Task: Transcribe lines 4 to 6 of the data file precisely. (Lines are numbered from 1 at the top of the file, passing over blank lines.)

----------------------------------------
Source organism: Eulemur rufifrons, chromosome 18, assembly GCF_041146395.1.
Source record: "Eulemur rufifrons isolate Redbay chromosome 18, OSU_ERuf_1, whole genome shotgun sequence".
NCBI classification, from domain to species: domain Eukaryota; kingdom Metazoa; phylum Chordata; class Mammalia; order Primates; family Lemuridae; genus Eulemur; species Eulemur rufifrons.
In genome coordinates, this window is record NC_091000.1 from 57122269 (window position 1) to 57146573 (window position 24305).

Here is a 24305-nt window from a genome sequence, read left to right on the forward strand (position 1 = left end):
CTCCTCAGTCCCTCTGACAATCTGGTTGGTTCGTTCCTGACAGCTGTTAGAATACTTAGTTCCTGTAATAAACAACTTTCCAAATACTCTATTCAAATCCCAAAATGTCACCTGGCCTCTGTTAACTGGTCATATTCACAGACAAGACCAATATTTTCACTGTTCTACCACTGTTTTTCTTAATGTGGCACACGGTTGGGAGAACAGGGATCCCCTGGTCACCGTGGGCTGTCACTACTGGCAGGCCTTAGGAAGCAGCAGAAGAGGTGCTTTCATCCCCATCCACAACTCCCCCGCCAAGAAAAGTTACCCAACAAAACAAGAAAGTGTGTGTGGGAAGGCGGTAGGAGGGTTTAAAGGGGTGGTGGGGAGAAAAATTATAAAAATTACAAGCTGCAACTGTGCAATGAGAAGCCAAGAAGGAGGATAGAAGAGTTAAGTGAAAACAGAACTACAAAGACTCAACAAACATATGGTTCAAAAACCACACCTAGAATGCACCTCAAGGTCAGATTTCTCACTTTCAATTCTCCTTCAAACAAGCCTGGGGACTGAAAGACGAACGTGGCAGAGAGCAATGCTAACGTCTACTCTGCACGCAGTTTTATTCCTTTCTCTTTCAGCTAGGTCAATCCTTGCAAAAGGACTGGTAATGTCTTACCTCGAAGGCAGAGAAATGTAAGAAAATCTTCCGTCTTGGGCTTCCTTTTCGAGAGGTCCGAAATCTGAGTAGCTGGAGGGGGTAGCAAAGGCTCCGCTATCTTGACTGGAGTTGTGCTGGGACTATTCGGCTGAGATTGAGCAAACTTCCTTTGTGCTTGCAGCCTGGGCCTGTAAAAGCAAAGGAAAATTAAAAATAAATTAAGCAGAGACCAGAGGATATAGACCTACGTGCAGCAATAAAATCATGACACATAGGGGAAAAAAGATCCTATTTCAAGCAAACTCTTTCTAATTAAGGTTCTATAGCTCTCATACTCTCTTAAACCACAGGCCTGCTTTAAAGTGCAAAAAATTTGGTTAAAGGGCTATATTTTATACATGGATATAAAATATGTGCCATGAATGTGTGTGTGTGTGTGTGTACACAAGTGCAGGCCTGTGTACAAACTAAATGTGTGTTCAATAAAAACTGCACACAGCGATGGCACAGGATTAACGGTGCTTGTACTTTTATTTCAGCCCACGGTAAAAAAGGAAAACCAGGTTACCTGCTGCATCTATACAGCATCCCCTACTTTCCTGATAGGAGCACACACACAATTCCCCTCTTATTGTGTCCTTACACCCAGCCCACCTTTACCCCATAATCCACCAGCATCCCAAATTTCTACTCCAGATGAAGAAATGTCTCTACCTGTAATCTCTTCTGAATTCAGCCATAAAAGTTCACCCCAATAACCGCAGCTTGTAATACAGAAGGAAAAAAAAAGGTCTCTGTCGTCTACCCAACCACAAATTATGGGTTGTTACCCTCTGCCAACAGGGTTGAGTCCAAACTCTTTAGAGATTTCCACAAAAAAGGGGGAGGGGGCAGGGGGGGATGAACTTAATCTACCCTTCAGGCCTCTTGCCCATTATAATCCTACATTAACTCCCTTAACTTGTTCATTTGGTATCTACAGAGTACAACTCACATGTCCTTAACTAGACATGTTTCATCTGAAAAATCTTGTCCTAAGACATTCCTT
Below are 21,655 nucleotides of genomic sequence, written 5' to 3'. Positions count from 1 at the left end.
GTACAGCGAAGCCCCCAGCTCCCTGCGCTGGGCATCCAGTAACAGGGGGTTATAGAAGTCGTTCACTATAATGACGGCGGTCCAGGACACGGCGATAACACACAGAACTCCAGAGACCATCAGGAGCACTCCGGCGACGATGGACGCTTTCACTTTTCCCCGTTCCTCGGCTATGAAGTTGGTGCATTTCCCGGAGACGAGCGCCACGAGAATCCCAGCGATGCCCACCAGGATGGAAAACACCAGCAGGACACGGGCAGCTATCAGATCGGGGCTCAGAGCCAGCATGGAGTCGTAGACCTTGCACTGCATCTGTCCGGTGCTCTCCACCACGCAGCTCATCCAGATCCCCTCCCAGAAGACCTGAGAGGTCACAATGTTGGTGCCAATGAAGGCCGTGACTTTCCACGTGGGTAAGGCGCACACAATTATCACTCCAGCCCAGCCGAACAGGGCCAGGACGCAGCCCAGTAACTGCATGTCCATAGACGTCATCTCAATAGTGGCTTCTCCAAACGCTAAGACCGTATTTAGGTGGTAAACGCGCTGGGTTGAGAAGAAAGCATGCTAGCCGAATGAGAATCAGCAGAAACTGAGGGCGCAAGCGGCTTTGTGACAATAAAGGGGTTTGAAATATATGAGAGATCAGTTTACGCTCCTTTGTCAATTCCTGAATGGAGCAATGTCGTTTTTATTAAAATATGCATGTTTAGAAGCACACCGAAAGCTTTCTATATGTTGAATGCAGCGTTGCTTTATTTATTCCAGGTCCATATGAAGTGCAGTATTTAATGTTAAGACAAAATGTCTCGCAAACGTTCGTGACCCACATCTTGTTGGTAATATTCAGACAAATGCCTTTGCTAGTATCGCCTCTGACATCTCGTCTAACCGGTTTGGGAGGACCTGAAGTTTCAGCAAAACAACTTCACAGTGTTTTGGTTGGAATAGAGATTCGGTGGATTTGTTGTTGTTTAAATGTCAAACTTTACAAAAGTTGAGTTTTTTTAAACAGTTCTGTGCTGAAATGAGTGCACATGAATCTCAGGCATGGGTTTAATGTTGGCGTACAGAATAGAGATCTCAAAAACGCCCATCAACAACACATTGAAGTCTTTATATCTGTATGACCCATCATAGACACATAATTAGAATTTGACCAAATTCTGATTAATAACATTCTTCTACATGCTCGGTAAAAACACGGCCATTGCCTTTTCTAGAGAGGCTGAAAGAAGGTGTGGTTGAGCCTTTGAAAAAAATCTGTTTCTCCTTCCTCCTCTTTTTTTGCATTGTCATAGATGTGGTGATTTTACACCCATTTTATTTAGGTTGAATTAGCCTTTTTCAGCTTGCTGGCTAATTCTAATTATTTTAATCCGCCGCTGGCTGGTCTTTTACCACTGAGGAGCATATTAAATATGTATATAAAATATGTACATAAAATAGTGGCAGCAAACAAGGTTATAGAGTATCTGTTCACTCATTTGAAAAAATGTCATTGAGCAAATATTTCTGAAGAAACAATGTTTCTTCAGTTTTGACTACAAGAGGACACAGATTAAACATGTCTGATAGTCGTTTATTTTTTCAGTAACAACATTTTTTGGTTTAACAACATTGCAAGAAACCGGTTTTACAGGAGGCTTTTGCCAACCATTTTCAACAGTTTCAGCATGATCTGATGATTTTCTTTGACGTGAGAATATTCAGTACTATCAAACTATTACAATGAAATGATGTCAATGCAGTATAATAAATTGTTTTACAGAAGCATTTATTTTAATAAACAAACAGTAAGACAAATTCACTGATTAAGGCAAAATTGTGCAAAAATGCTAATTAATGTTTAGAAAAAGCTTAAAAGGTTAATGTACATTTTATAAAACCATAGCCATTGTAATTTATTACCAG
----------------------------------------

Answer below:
In genome coordinates, this window is record NC_091000.1 from 57122269 (window position 1) to 57146573 (window position 24305).

Here is a 24305-nt window from a genome sequence, read left to right on the forward strand (position 1 = left end):
CTCCTCAGTCCCTCTGACAATCTGGTTGGTTCGTTCCTGACAGCTGTTAGAATACTTAGTTCCTGTAATAAACAACTTTCCAAATACTCTATTCAAATCCCAAAATGTCACCTGGCCTCTGTTAACTGGTCATATTCACAGACAAGACCAATATTTTCACTGTTCTACCACTGTTTTTCTTAATGTGGCACACGGTTGGGAGAACAGGGATCCCCTGGTCACCGTGGGCTGTCACTACTGGCAGGCCTTAGGAAGCAGCAGAAGAGGTGCTTTCATCCCCATCCACAACTCCCCCGCCAAGAAAAGTTACCCAACAAAACAAGAAAGTGTGTGTGGGAAGGCGGTAGGAGGGTTTAAAGGGGTGGTGGGGAGAAAAATTATAAAAATTACAAGCTGCAACTGTGCAATGAGAAGCCAAGAAGGAGGATAGAAGAGTTAAGTGAAAACAGAACTACAAAGACTCAACAAACATATGGTTCAAAAACCACACCTAGAATGCACCTCAAGGTCAGATTTCTCACTTTCAATTCTCCTTCAAACAAGCCTGGGGACTGAAAGACGAACGTGGCAGAGAGCAATGCTAACGTCTACTCTGCACGCAGTTTTATTCCTTTCTCTTTCAGCTAGGTCAATCCTTGCAAAAGGACTGGTAATGTCTTACCTCGAAGGCAGAGAAATGTAAGAAAATCTTCCGTCTTGGGCTTCCTTTTCGAGAGGTCCGAAATCTGAGTAGCTGGAGGGGGTAGCAAAGGCTCCGCTATCTTGACTGGAGTTGTGCTGGGACTATTCGGCTGAGATTGAGCAAACTTCCTTTGTGCTTGCAGCCTGGGCCTGTAAAAGCAAAGGAAAATTAAAAATAAATTAAGCAGAGACCAGAGGATATAGACCTACGTGCAGCAATAAAATCATGACACATAGGGGAAAAAAGATCCTATTTCAAGCAAACTCTTTCTAATTAAGGTTCTATAGCTCTCATACTCTCTTAAACCACAGGCCTGCTTTAAAGTGCAAAAAATTTGGTTAAAGGGCTATATTTTATACATGGATATAAAATATGTGCCATGAATGTGTGTGTGTGTGTGTGTACACAAGTGCAGGCCTGTGTACAAACTAAATGTGTGTTCAATAAAAACTGCACACAGCGATGGCACAGGATTAACGGTGCTTGTACTTTTATTTCAGCCCACGGTAAAAAAGGAAAACCAGGTTACCTGCTGCATCTATACAGCATCCCCTACTTTCCTGATAGGAGCACACACACAATTCCCCTCTTATTGTGTCCTTACACCCAGCCCACCTTTACCCCATAATCCACCAGCATCCCAAATTTCTACTCCAGATGAAGAAATGTCTCTACCTGTAATCTCTTCTGAATTCAGCCATAAAAGTTCACCCCAATAACCGCAGCTTGTAATACAGAAGGAAAAAAAAAGGTCTCTGTCGTCTACCCAACCACAAATTATGGGTTGTTACCCTCTGCCAACAGGGTTGAGTCCAAACTCTTTAGAGATTTCCACAAAAAAGGGGGAGGGGGCAGGGGGGGATGAACTTAATCTACCCTTCAGGCCTCTTGCCCATTATAATCCTACATTAACTCCCTTAACTTGTTCATTTGGTATCTACAGAGTACAACTCACATGTCCTTAACTAGACATGTTTCATCTGAAAAATCTTGTCCTAAGACATTCCTT